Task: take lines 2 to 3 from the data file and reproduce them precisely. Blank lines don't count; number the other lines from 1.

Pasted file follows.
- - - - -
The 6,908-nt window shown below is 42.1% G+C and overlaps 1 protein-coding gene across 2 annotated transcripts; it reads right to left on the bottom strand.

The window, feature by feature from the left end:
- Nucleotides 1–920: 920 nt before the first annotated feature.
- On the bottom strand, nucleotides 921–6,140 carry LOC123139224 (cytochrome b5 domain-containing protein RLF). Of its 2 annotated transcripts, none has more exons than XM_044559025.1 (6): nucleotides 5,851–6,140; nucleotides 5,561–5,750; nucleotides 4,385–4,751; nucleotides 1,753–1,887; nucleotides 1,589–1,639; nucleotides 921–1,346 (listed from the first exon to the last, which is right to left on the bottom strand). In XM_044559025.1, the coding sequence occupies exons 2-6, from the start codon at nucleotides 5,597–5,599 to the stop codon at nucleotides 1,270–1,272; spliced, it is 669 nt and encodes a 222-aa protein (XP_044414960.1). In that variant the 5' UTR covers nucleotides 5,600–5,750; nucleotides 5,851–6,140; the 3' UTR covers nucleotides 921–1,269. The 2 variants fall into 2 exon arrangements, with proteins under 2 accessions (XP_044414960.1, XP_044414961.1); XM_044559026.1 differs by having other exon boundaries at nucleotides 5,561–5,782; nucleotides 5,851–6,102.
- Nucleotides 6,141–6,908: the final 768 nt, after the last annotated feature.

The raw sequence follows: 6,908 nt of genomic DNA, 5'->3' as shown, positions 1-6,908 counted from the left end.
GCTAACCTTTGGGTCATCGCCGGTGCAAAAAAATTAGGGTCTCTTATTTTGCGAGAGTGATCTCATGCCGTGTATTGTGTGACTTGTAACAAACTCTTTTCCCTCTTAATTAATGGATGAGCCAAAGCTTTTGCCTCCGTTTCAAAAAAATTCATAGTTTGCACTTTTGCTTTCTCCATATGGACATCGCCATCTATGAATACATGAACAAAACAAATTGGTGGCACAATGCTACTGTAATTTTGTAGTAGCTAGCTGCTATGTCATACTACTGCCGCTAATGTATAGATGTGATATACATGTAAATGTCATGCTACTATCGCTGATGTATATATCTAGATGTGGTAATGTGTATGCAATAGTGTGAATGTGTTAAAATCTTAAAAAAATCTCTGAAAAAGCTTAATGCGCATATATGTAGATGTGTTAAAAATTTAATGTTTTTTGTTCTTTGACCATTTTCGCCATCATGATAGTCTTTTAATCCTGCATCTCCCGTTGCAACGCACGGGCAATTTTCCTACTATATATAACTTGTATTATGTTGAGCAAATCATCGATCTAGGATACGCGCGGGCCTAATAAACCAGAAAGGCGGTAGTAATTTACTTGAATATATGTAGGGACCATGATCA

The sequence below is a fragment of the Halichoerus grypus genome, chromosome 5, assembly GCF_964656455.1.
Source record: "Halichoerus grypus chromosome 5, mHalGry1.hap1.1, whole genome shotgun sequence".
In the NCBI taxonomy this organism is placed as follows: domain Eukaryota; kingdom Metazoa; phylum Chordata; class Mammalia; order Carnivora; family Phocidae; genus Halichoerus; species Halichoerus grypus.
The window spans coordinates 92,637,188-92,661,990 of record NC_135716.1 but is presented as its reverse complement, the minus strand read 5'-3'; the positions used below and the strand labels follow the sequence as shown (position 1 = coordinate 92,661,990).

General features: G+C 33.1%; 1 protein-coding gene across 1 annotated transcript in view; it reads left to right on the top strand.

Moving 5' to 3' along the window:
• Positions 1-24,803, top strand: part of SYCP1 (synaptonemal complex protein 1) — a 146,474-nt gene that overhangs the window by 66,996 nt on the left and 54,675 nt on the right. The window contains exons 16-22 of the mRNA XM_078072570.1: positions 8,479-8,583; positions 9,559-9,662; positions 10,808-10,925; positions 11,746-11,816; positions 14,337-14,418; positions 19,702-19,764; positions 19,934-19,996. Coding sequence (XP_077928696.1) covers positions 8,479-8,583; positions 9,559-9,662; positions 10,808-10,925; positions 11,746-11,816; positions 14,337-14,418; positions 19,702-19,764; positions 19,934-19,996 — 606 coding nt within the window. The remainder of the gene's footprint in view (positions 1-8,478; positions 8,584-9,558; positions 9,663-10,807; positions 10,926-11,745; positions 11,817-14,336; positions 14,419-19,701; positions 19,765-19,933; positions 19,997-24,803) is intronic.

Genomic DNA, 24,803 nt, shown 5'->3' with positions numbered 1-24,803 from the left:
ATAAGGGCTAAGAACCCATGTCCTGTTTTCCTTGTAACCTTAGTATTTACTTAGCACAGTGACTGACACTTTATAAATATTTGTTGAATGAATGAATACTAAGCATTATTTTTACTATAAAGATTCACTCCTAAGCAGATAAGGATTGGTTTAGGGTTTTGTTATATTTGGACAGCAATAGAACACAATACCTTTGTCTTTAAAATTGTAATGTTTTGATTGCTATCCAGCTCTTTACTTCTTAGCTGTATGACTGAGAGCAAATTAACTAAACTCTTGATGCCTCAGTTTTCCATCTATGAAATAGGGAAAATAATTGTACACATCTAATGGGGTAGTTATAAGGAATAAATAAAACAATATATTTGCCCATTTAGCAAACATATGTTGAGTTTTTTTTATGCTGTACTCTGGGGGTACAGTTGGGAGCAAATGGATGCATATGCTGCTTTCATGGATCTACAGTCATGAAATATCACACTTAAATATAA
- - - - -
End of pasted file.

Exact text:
The window, feature by feature from the left end:
- Nucleotides 1–920: 920 nt before the first annotated feature.